Researchers have designed plastic-based materials that can store natural gas more effectively.
Researchers have designed plastic-based materials that can store natural gas more effectively. These new materials can not only make large-scale, cost-effective, and safe natural gas storage possible, but further hold a strong promise for combating global warming.
Natural gas (predominantly methane) is a clean energy alternative. It is stored by compression, liquefaction, or adsorption. Among these, adsorbed natural gas (ANG) storage is a more efficient, cheaper, and safer alternative to conventional compressed natural gas (CNG) and liquefied natural gas (LNG) storage approaches that have drawbacks such as low storage efficiency, high costs, and safety concerns. However, developing adsorptive materials that can more fully exploit the advantages of ANG storage has remained a challenging task.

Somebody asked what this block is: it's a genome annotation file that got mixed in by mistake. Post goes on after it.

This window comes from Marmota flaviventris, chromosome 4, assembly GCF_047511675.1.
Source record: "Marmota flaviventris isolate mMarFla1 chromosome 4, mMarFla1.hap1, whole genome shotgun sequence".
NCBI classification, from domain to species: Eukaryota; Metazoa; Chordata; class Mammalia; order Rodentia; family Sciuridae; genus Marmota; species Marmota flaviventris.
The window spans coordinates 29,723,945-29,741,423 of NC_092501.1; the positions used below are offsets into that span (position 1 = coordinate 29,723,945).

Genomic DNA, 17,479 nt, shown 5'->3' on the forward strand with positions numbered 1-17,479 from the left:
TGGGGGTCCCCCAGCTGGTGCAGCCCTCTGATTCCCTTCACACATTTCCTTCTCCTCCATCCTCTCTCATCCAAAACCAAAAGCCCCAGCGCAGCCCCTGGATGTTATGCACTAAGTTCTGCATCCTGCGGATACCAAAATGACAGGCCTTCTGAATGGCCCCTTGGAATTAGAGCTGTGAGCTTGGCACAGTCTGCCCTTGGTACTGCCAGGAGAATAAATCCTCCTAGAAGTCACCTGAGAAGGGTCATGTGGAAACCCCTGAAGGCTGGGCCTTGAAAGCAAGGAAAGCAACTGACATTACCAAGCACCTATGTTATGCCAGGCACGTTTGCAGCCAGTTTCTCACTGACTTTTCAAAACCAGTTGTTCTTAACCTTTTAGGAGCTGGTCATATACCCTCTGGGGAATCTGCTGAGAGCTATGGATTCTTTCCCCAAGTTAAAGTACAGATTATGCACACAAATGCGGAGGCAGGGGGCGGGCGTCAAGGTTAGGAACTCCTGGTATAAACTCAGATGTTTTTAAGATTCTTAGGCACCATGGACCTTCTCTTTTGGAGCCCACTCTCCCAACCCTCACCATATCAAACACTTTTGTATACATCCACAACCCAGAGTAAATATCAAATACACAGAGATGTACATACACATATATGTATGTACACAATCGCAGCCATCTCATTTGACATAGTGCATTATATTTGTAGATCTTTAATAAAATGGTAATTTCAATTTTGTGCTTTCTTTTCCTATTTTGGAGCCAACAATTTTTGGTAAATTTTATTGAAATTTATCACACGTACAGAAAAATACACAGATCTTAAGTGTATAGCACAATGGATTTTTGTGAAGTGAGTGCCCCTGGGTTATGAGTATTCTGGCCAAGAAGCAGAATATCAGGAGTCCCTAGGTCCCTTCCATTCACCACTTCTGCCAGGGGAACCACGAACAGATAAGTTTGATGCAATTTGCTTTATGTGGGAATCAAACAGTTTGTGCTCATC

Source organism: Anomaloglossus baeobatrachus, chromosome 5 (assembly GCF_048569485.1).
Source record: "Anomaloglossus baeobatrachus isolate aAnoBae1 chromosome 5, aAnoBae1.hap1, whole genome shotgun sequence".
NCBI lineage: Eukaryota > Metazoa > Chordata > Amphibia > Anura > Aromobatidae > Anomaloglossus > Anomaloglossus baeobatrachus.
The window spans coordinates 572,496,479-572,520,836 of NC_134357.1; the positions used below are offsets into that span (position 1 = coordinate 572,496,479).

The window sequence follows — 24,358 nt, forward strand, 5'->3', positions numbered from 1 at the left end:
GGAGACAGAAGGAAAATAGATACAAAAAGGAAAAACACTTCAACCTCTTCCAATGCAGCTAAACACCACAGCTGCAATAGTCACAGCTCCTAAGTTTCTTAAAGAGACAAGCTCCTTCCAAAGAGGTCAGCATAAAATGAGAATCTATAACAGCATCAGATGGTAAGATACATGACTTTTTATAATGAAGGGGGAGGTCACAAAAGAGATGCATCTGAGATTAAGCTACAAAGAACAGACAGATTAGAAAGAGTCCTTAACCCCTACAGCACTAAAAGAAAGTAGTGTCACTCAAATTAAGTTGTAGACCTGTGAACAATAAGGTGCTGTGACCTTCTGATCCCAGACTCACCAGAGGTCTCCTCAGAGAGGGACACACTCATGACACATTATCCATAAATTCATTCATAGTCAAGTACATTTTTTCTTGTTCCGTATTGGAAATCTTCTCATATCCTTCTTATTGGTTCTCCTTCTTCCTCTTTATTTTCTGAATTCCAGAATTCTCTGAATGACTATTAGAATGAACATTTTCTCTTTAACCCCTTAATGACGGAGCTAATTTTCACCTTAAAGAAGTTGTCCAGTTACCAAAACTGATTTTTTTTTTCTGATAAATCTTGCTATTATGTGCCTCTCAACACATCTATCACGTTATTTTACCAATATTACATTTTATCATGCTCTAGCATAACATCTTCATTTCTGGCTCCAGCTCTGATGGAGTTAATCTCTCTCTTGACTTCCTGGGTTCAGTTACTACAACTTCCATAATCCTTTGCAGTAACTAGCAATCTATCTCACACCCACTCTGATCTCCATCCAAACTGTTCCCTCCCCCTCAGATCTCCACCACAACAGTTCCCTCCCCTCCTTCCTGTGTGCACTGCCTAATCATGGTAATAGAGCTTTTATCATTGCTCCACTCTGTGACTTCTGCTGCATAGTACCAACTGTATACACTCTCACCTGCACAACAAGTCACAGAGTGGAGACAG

A KAIST research team led by Professor Cafer T. Yavuz from the Graduate School of Energy, Environment, Water, and Sustainability (EEWS), in collaboration with Professor Mert Atilhan’s group from Texas A&M University, synthesized 29 unique porous polymeric structures with inherent flexibility, and tested their methane gas uptake capacity at high pressures. These porous polymers had varying synthetic complexities, porosities, and morphologies, and the researchers subjected each porous polymer to pure methane gas under various conditions to study the ANG performances.
Of these 29 distinct chemical structures, COP-150 was particularly noteworthy as it achieved a high deliverable gravimetric methane working capacity when cycled between 5 and 100 bar at 273 K, which is 98% of the total uptake capacity. This result surpassed the target set by the United States Department of Energy (US DOE).
Image: This is a comparison of highest reported volumetric working capacities. (Credit: KAIST)